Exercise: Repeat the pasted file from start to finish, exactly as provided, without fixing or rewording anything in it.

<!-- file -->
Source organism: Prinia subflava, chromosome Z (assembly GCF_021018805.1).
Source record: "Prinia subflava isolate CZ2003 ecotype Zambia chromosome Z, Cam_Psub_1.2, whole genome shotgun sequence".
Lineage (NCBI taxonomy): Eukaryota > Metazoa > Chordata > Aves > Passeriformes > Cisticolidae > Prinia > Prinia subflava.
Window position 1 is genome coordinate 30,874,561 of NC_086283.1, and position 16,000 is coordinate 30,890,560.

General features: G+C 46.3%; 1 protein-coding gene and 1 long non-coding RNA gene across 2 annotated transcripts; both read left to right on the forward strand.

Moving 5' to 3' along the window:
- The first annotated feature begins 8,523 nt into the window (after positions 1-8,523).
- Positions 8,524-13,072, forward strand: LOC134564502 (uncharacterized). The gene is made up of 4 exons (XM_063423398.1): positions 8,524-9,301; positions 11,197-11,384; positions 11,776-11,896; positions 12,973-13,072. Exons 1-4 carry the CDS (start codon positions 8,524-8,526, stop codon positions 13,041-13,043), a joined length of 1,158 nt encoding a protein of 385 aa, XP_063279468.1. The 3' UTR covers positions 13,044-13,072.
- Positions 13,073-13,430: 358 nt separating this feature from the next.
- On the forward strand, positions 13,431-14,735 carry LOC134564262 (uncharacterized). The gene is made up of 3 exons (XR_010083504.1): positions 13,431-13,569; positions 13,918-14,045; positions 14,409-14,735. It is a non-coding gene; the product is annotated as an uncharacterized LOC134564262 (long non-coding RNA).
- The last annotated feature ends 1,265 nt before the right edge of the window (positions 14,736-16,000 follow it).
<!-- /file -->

Source organism: Prinia subflava, chromosome Z (assembly GCF_021018805.1).
Source record: "Prinia subflava isolate CZ2003 ecotype Zambia chromosome Z, Cam_Psub_1.2, whole genome shotgun sequence".
Lineage (NCBI taxonomy): Eukaryota > Metazoa > Chordata > Aves > Passeriformes > Cisticolidae > Prinia > Prinia subflava.
Window position 1 is genome coordinate 30,874,561 of NC_086283.1, and position 16,000 is coordinate 30,890,560.

General features: G+C 46.3%; 1 protein-coding gene and 1 long non-coding RNA gene across 2 annotated transcripts; both read left to right on the forward strand.

Moving 5' to 3' along the window:
- The first annotated feature begins 8,523 nt into the window (after positions 1-8,523).
- Positions 8,524-13,072, forward strand: LOC134564502 (uncharacterized). The gene is made up of 4 exons (XM_063423398.1): positions 8,524-9,301; positions 11,197-11,384; positions 11,776-11,896; positions 12,973-13,072. Exons 1-4 carry the CDS (start codon positions 8,524-8,526, stop codon positions 13,041-13,043), a joined length of 1,158 nt encoding a protein of 385 aa, XP_063279468.1. The 3' UTR covers positions 13,044-13,072.
- Positions 13,073-13,430: 358 nt separating this feature from the next.
- On the forward strand, positions 13,431-14,735 carry LOC134564262 (uncharacterized). The gene is made up of 3 exons (XR_010083504.1): positions 13,431-13,569; positions 13,918-14,045; positions 14,409-14,735. It is a non-coding gene; the product is annotated as an uncharacterized LOC134564262 (long non-coding RNA).
- The last annotated feature ends 1,265 nt before the right edge of the window (positions 14,736-16,000 follow it).